Mogamulizumab (Poteligeo) is indicated for relapsed or refractory mycosis fungoides or Sézary syndrome following at least one prior systemic therapy.
The United States Food and Drug Administration has announced the approval of mogamulizumab (Poteligeo) for the intravenous treatment of adult patients with mycosis fungoides and SÃ©zary syndrome, two subtypes of cutaneous T-cell lymphoma (CTCL), a rare non-melanoma skin cancer. Mogamulizumab is indicated for relapsed or refractory mycosis fungoides or SÃ©zary syndrome following at least one prior systemic therapy.
The approval was based on the results of the MAVORIC trial, the largest randomized trial of mycosis fungoides and SÃ©zary syndrome to date and the first clinical trial to examine progression-free survival as a primary outcome. MAVORIC was a phase III, open-label, multicenter, randomized trial comparing the efficacy of mogamulizumab versus vorinostat in 372 patients with mycosis fungoides or SÃ©zary syndrome who had previously failed at least one prior systemic treatment.
Median progression-free survival was 7.6 months with mogamulizumab (95% CI, 5.6-10.2) versus 3.1 months with vorinostat (95% CI, 2.8-4.0). Furthermore, overall response rate for patients who received mogamulizumab was 28% compared with 5% for those treated with vorinostat (P < .001).
"Mycosis fungoides (MF) and SÃ©zary syndrome (SS) can be disfiguring and debilitating. MAVORIC showed that mogamulizumab prolonged progression-free survival compared to vorinostat in patients with relapsed or refractory MF or SS," stated Jeffrey S. Humphrey, MD, president of Kyowa Kirin Pharmaceutical Development, Inc.
CTCL is often misdiagnosed as other less serious skin lesions, which delays proper treatment. Mycosis fungoides is a slowly progressive form of lymphoma and the most frequent subtype of CTCL, representing between 50% and 70% of CTCL cases. SÃ©zary syndrome is a more aggressive, leukemic form of CTCL and represents 3% of CTCL cases.
Mogamulizumab is a monoclonal antibody that targets the CC chemokine receptor 4 (CCR4). This receptor is expressed in certain blood cancers, including CTCL. Researchers used proprietary technology to decrease the amount of fucose in mogamulizumab’s sugar chain, thus improving the drug’s antibody-dependent cellular toxicity.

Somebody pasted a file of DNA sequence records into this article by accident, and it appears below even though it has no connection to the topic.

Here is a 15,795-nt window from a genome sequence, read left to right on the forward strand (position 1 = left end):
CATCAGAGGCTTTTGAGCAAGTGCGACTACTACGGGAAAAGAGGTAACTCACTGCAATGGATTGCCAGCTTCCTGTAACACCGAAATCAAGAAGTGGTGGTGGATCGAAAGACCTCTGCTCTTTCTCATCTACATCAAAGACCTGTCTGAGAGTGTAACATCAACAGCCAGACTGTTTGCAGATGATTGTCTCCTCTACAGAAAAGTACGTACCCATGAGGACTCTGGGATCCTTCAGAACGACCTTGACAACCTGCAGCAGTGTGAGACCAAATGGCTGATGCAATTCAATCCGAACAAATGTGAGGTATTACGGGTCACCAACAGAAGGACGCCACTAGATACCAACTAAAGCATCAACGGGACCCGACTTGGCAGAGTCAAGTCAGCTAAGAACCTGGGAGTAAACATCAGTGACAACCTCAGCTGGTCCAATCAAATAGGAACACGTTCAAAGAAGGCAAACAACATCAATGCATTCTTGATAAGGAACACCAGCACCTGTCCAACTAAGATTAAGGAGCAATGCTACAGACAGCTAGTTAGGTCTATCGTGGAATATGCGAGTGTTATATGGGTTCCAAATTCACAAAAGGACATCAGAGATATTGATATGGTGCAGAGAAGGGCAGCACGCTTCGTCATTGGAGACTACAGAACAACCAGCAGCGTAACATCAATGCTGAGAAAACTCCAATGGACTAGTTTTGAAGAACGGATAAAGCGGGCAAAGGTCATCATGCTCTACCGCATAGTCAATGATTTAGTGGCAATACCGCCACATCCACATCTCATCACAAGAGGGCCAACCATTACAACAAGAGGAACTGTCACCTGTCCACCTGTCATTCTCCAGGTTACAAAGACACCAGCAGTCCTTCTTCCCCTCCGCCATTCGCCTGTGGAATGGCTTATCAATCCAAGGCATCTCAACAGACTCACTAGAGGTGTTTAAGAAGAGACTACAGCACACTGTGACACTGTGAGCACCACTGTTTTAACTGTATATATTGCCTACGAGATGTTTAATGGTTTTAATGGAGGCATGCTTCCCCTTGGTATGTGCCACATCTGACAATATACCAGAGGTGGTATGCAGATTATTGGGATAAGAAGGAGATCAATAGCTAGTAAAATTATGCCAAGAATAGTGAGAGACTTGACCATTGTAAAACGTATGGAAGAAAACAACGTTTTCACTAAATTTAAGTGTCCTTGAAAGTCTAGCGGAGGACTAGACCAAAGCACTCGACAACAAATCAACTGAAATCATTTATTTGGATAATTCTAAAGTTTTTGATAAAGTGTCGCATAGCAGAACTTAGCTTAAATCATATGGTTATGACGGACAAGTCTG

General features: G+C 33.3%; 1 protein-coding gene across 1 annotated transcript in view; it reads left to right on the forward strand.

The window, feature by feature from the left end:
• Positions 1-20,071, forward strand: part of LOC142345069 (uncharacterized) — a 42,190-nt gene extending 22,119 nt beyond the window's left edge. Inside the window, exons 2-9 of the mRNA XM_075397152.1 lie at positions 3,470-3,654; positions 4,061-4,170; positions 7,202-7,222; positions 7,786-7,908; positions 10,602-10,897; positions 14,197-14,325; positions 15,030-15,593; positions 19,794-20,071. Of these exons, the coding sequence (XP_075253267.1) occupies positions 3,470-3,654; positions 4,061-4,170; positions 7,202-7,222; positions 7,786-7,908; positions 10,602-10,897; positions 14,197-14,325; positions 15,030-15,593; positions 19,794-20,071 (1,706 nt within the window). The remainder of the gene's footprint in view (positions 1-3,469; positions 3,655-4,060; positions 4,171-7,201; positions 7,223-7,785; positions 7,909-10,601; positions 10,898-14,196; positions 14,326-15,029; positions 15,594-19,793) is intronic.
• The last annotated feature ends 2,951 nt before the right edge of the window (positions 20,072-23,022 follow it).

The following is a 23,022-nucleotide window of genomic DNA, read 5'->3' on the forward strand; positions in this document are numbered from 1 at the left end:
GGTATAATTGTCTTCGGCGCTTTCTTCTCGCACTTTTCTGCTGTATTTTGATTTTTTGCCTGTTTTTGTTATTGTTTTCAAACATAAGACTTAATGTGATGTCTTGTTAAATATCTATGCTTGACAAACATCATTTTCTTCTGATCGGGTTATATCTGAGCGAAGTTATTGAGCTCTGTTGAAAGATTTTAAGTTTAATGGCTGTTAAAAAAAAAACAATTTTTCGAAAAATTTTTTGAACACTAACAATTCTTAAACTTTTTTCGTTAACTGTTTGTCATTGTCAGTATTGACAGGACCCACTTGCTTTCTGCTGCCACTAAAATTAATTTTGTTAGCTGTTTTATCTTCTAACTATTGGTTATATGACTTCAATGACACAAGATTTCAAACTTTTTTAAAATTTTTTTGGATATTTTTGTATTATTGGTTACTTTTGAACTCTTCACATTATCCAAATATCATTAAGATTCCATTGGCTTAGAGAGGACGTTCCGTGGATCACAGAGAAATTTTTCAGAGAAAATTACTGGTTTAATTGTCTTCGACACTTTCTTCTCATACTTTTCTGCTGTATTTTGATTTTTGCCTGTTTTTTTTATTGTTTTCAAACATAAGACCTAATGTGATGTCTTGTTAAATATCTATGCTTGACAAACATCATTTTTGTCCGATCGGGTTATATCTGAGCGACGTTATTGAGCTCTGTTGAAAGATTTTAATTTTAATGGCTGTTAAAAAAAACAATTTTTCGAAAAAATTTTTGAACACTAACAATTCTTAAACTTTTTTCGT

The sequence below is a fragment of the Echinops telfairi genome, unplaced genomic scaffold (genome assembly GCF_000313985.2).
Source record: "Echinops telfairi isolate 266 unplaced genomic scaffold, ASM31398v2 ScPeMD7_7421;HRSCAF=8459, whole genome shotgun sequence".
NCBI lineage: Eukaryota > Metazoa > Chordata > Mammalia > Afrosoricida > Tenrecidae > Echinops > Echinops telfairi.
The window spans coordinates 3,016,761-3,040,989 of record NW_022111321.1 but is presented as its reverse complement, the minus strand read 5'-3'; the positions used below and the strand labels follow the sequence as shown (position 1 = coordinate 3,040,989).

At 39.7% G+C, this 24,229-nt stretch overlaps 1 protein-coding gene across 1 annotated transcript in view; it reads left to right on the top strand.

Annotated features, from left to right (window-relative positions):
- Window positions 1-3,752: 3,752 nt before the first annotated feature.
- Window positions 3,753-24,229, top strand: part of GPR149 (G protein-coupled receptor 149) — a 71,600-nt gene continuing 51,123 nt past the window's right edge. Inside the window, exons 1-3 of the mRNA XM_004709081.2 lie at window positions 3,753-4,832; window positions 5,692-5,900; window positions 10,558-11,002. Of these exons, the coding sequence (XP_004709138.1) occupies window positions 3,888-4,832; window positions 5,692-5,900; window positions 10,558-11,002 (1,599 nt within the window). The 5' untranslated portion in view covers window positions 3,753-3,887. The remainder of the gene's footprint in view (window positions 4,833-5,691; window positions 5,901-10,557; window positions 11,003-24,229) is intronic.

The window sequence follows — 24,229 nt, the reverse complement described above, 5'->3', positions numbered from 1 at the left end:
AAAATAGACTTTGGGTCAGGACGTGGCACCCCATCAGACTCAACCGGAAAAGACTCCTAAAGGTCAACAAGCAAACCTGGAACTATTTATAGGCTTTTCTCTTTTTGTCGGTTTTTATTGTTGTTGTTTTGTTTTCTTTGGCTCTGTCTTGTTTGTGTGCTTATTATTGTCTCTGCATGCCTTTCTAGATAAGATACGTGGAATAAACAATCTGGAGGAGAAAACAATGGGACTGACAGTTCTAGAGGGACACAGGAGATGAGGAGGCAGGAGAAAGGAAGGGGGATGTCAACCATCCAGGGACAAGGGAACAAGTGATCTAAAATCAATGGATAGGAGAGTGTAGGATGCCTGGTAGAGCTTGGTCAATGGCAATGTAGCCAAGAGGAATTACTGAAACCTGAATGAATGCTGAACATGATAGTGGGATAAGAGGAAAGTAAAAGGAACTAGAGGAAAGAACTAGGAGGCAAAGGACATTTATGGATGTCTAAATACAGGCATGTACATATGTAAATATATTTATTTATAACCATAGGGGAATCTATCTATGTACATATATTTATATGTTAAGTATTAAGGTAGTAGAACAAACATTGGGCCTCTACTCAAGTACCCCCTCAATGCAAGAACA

The most common adverse reactions associated with mogamulizumab include rash, infusion reaction, fatigue, diarrhea, drug eruption, upper respiratory tract infection, musculoskeletal pain, skin infection, pyrexia, edema, nausea, headache, thrombocytopenia, constipation, anemia, mucositis, cough, and hypertension. Such reactions were reported in ≥10% of patients in the MAVORIC clinical trial.
Clinicians should monitor patients administered mogamulizumab for dermatologic toxicity and rash. If a moderate or severe rash occurs, treatment should be interrupted; however, if a life-threatening rash, Stevens-Johnson syndrome, or toxic epidermal necrolysis occur, the drug should be permanently discontinued.
Additional monitoring for infusion reactions, infections, autoimmune complications, and transplant complications should also be completed. Mogamulizumab administration should be interrupted if any grade infusion reaction occurs, and patients who experience life-threatening infusion reactions should discontinue treatment with the drug.
“Mycosis fungoides and SÃ©zary syndrome are rare, hard-to-treat types of non-Hodgkin lymphoma and this approval fills an unmet medical need for these patients,” said Richard Pazdur, MD, director of the FDA’s Oncology Center of Excellence and acting director of the Office of Hematology and Oncology Products in the FDA’s Center for Drug Evaluation and Research. “We are committed to continuing to expedite the development and review of this type of targeted therapy that offers meaningful treatments for patients.”